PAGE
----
She screeched the high notes, but we paid little attention to the voice because we were listening to the song. Friends of ours met Tammy at a Billy Graham crusade. As they got to know her story, they wondered where she might find a church family. I'm glad they thought of our congregation.
A few months after Tammy started attending, she asked if she could give her testimony. I invited her to meet with me to work on it. After several weeks I told Tammy that it felt as though she was ready, and we agreed on a Sunday evening when she would speak to her new friends. I'll never forget that night. Tammy told the people that she had been diagnosed with multiple personality disorder. She gave us just a glimpse of the kinds of trauma she endured as a child.
All the way through her testimony, though, like a sweet refrain, Tammy reminded us that God promised to never leave nor forsake us. Even when the water is high, she said. Even when the fire is hot.
I can still hear her voice, saying, "I'm a witness to God's promise to be with us — always."
The more the people of our congregation knew Tammy, the more gracious and compassionate they became. She found a home with us.
Then, a couple of years later, I stood in the foyer with her when she asked to sing a solo, and she already had selected the song. So on a Sunday morning a few weeks later she sang about how God had made something beautiful out of her broken pieces. What a God moment! We saw the glory of God with our own eyes, and lived to tell about it! That scene remains seared in my memory: God's healing power embodied in a humble woman of faith. I've pondered that picture many times in the past ten years.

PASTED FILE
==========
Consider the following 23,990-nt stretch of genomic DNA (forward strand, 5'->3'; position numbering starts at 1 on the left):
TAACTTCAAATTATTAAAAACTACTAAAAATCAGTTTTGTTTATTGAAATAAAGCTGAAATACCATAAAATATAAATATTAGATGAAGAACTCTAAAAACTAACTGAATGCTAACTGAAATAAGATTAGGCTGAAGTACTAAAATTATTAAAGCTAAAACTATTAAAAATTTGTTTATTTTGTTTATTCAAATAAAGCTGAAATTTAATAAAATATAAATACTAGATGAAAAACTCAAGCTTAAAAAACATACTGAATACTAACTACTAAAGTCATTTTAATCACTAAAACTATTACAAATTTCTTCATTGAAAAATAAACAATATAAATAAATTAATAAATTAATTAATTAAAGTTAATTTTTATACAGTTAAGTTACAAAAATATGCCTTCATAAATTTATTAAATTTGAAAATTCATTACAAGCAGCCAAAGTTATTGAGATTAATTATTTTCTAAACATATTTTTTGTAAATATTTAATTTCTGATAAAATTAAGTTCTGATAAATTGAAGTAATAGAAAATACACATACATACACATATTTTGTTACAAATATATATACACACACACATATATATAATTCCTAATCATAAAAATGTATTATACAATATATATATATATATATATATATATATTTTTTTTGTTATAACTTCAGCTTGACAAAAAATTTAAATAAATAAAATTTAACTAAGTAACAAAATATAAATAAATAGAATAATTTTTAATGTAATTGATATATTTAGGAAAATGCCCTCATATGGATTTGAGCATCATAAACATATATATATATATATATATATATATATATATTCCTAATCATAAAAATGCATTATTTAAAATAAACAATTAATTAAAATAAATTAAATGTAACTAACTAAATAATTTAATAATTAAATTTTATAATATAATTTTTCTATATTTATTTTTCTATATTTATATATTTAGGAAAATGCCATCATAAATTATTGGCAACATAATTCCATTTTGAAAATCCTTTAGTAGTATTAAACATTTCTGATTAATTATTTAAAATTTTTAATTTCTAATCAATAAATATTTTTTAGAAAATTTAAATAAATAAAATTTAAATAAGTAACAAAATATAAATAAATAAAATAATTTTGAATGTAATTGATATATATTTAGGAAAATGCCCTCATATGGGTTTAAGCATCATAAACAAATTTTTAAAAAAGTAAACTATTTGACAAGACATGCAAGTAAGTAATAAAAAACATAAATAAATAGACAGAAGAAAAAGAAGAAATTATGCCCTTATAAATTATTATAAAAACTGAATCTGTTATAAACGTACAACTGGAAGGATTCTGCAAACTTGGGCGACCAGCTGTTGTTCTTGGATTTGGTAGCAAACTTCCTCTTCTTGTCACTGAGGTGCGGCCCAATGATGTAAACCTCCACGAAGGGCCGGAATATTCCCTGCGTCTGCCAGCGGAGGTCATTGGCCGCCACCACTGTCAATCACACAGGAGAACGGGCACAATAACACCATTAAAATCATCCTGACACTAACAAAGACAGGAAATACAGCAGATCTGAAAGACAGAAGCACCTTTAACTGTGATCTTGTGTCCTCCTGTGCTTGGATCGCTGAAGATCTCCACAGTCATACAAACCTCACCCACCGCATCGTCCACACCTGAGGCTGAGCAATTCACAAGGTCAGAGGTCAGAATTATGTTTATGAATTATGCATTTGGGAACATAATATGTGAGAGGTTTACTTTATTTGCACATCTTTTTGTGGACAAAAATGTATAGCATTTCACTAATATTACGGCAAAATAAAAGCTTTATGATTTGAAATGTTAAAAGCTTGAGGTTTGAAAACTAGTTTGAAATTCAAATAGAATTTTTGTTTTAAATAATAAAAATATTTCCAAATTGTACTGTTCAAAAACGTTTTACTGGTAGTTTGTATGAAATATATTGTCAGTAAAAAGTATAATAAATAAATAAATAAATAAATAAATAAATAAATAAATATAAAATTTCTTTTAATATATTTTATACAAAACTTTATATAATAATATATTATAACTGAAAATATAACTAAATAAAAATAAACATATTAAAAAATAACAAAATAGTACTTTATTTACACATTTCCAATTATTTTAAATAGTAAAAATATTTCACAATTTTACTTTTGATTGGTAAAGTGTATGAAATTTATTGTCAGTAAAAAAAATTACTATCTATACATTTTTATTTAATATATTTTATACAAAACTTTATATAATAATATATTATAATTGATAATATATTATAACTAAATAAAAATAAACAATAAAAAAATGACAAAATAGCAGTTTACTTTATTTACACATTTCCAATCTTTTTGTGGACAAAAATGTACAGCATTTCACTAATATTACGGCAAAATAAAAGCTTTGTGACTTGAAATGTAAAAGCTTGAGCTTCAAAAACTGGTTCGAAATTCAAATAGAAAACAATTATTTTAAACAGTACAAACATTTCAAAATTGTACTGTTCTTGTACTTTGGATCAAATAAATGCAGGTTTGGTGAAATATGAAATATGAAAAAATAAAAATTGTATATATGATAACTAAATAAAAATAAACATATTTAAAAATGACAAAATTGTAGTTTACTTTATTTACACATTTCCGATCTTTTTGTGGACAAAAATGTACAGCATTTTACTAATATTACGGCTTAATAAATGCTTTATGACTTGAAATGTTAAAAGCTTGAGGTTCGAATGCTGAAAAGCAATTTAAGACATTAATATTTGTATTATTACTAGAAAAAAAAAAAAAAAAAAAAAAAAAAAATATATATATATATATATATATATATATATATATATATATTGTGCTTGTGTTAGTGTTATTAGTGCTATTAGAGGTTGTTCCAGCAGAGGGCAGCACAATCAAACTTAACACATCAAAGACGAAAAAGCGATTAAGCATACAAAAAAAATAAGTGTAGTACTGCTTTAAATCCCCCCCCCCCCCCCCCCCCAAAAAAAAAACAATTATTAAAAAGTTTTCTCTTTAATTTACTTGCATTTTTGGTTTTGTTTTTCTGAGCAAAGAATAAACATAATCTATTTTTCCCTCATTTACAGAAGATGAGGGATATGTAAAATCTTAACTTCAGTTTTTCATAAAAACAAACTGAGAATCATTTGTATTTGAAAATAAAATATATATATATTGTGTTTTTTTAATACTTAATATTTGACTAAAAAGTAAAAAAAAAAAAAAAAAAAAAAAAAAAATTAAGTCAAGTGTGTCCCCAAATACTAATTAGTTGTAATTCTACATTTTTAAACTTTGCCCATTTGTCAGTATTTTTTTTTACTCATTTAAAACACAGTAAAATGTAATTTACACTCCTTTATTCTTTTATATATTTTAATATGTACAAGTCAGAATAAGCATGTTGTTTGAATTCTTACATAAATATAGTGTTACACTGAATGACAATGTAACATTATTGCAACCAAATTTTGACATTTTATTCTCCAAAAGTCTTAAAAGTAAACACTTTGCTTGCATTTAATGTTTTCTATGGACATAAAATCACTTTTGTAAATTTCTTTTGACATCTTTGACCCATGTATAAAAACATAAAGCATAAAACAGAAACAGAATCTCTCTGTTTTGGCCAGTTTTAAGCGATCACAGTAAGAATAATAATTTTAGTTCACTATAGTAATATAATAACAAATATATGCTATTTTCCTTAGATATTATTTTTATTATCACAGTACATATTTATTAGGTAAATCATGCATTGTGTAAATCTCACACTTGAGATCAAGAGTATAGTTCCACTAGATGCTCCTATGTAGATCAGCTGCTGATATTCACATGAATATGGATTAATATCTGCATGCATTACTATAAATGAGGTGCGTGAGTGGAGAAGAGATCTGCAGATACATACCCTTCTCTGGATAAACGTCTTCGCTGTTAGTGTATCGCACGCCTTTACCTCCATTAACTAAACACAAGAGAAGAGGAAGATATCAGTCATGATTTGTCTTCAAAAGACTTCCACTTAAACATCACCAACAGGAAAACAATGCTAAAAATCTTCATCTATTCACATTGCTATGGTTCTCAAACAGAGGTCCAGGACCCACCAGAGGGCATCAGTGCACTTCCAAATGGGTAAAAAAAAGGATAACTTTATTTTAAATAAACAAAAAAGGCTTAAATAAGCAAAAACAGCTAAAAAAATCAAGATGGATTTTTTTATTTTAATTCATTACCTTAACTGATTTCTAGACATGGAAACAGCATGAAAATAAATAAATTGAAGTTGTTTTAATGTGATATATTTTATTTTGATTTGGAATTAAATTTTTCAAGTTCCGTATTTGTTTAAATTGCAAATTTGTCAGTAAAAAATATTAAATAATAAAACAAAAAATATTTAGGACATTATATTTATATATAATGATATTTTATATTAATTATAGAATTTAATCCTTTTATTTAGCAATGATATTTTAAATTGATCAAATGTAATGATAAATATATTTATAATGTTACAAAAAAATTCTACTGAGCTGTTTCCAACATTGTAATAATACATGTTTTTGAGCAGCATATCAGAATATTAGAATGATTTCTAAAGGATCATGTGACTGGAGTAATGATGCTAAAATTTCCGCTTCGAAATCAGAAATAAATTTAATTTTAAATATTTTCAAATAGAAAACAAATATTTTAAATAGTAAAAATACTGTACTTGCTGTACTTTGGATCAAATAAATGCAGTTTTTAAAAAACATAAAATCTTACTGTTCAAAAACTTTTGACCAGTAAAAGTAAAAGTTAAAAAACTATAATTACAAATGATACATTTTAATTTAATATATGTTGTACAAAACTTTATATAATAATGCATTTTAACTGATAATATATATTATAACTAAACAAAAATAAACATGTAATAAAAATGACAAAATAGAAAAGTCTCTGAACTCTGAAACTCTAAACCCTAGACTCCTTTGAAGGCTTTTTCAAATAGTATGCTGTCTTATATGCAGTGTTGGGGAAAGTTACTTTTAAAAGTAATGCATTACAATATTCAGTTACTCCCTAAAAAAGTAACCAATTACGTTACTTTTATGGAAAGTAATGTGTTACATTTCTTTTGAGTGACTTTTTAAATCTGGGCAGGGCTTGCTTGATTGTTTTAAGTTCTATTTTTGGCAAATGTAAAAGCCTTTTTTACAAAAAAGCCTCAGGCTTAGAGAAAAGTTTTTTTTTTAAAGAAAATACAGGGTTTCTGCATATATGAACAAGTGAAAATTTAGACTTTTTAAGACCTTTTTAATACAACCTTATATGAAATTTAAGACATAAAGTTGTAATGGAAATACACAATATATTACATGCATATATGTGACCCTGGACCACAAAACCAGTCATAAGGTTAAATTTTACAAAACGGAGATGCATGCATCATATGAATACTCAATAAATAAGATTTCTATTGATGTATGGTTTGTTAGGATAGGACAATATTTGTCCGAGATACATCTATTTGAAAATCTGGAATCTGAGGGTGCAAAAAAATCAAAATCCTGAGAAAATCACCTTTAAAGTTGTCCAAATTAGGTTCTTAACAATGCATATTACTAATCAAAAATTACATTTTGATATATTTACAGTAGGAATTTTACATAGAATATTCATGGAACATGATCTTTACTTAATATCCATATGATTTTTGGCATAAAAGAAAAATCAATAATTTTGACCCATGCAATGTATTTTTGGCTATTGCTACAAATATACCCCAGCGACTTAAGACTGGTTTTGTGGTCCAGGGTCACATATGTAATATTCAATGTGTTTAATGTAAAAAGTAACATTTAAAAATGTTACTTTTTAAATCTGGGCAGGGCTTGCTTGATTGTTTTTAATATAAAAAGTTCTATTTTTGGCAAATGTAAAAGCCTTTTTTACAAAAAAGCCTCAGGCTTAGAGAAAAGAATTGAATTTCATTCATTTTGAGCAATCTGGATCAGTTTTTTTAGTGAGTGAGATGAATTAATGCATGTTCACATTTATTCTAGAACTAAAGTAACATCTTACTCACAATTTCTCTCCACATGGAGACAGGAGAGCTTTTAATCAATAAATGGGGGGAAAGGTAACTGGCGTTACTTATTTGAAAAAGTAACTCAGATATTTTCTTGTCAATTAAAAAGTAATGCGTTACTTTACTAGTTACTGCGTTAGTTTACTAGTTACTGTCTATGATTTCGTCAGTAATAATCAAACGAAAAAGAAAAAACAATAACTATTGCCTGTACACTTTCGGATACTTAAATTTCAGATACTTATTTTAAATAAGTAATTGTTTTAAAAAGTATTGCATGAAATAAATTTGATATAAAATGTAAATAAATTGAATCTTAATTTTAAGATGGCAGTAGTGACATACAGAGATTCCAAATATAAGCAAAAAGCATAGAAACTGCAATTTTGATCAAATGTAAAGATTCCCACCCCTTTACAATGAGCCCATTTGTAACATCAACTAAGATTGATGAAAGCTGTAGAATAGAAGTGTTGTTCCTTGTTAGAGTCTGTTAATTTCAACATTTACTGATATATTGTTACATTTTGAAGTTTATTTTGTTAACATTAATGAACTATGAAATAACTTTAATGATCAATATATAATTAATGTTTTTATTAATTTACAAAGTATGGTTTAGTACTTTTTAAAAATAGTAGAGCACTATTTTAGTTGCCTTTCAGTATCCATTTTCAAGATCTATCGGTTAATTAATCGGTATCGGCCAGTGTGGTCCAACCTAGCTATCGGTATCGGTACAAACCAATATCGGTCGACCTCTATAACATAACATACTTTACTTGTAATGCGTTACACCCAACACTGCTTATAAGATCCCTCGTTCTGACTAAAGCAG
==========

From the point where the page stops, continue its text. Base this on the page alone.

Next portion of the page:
It almost seems irreverent to analyze it, but I'd like to understand more fully what happened that day, so let me think out loud.
The whole thing started with God. God was at work even before Tammy recognized it.
God's Word became a source of strength as she relived dreadful nightmares.
And God started restoring Tammy's soul — that's the part we got to see! There is no other way to explain it except that God was at work. Tammy talked about God's faithfulness and mercy. Sometimes she got stuck with her own pain, and it was pretty intense at times, but when she was in church she pointed to God's goodness. When the congregation heard Tammy's testimony in song, they started cheering for God. Prayers of praise and thanksgiving flooded the throne of grace. That morning there was worship in spirit and in truth!
Here's what I've decided. I'm going to look more intently for what God is doing in the world. And when I see evidence of God's grace, I'll thank the Lord out loud. Then I'm going to invite someone to get involved with me in what God is doing among us. These three steps, I'm beginning to see with greater clarity, fully encompass true worship.
Keith Schwanz is the assistant dean and lecturer in Church Music at Nazarene Theological Seminary.
Holiness Today, May/June 2007
Please note: This article was originally published in 2007. All facts, figures, and titles were accurate to the best of our knowledge at that time but may have since changed.